Module Six: The Wednesday Wars

Book Review Blog, Episode Six – The Wednesday Wars.

Book Summary: Holling Hoodhood starts seventh grade in Long Island, New York, during 1967-1968 (Vietnam is the backdrop). The book gets its name because Holling’s classmates are either Catholic or Jewish, so they go to their respective churches for religious classes on Wednesday afternoons. Holling is a Presbyterian and does not have religious classes, so he is stuck with his teacher, Mrs. Baker. In the beginning he completes menial tasks, like clapping the chalk out of erasers, but eventually Mrs. Baker assigns several Shakespearean plays. After completing them, Holling and Mrs. Baker discuss them, and then he either takes a test or writes an essay over the play. Throughout the course of the school year, Holling reads multiple plays, gets a part in a community play, is made fun of by New York Yankee Mickey Mantle, meets and plays baseball with two nicer, classier New York Yankees, improves his relationship with his older sister, and finally learns to be his own person instead of what his father expects him to be.

APA Reference: Schmidt, G. D. (2009). The Wednesday wars. New York, NY: Scholastic Inc.

Impressions: The Wednesday Wars starts off slowly, but then the characters develop and the story becomes compelling. The book is considered historical fiction, but I feel like the setting blends smoothly with the story because the author does not focus solely on the setting. The historical facts the author sprinkles in were fun to read and research in order to verify them, like the score of the Opening Day game between the Yankees and California Angels. My mom was around the same age as the protagonist in 1967-68, so I asked her about how accurately the author portrayed life for a seventh grader back then, and he succeeded in doing so. My mom described the duck and cover drills she would have to do for 15-20 minutes on a weekly, sometimes daily, basis, just like Holling. I want the facts in my historical fiction to be accurate, and the author did not disappoint. Despite the slow start, I really enjoyed the book and how it takes the reader through the lives of its characters through their highs and lows.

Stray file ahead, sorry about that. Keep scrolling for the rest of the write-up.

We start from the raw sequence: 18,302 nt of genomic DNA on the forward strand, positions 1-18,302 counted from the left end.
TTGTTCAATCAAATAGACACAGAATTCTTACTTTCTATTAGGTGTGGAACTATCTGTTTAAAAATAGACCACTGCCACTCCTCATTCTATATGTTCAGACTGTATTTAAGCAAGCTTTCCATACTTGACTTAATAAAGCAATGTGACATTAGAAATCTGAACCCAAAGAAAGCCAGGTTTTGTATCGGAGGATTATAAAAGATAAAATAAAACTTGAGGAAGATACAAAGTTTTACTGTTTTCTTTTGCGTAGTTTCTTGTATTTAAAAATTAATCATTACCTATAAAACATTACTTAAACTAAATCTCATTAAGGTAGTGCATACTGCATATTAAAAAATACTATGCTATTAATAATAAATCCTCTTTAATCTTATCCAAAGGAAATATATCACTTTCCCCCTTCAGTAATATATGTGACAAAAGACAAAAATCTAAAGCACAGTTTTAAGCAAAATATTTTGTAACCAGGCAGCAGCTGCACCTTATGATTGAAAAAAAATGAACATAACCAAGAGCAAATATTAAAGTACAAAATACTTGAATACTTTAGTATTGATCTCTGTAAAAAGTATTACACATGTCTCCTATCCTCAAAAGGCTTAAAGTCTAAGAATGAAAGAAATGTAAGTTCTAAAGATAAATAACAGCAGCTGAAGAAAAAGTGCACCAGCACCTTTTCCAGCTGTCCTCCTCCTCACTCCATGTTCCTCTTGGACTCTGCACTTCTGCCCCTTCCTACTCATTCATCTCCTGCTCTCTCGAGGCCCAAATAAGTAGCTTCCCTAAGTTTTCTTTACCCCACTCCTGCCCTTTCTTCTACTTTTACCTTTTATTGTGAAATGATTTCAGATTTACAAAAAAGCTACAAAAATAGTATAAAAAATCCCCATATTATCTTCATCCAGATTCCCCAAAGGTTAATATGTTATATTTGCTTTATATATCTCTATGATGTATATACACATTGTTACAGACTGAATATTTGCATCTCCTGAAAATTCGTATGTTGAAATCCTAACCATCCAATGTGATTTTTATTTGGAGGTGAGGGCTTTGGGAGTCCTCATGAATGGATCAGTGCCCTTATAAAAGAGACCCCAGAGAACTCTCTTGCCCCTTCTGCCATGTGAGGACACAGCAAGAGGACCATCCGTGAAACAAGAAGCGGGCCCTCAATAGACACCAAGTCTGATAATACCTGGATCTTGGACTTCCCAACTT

Professional Review: (2010, May 10) [Review of the book The Wednesday Wars, by G. D. Schmidt]. Kirkus Reviews. Retrieved from https://www.kirkusreviews.com/

It’s 1967, and on Wednesdays, every Jewish kid in Holling Hoodhood’s class goes to Hebrew School, and every Catholic kid goes to Catechism. Holling is Presbyterian, which means that he and Mrs. Baker are alone together every Wednesday–and she hates it just as much as he does. What unfolds is a year of Wednesday Shakespeare study, which, says Mrs. Baker, “is never boring to the true soul.” Holling is dubious, but trapped. Schmidt plaits world events into the drama being played out at Camillo Junior High School, as well as plenty of comedy, as Holling and Mrs. Baker work their way from open hostility to a sweetly realized friendship. Holling navigates the multitudinous snares set for seventh-graders–parental expectations, sisters, bullies, girls–with wry wit and the knowledge that the world will always be a step or two ahead of him. Schmidt has a way of getting to the emotional heart of every scene without overstatement, allowing the reader and Holling to understand the great truths swirling around them on their own terms. It’s another virtuoso turn by the author of Lizzie Bright and the Buckminster Boy (2005). (Fiction. 10-14)

Library Uses: Fact-checking. This book could be used with other historical fiction novels in order for students to fact-check them. The key events would probably have to be listed on a piece of paper in order to save time, but only by page numbers. The student opens the book to those pages, reads them, writes down the event/fact/statistic, and then researches it on the computer to make sure it’s accurate. It would be helpful to have books that aren’t historically accurate in order to show the importance of accuracy in historical fiction. The students could then present their findings to their classmates. This could be done in groups or individually.

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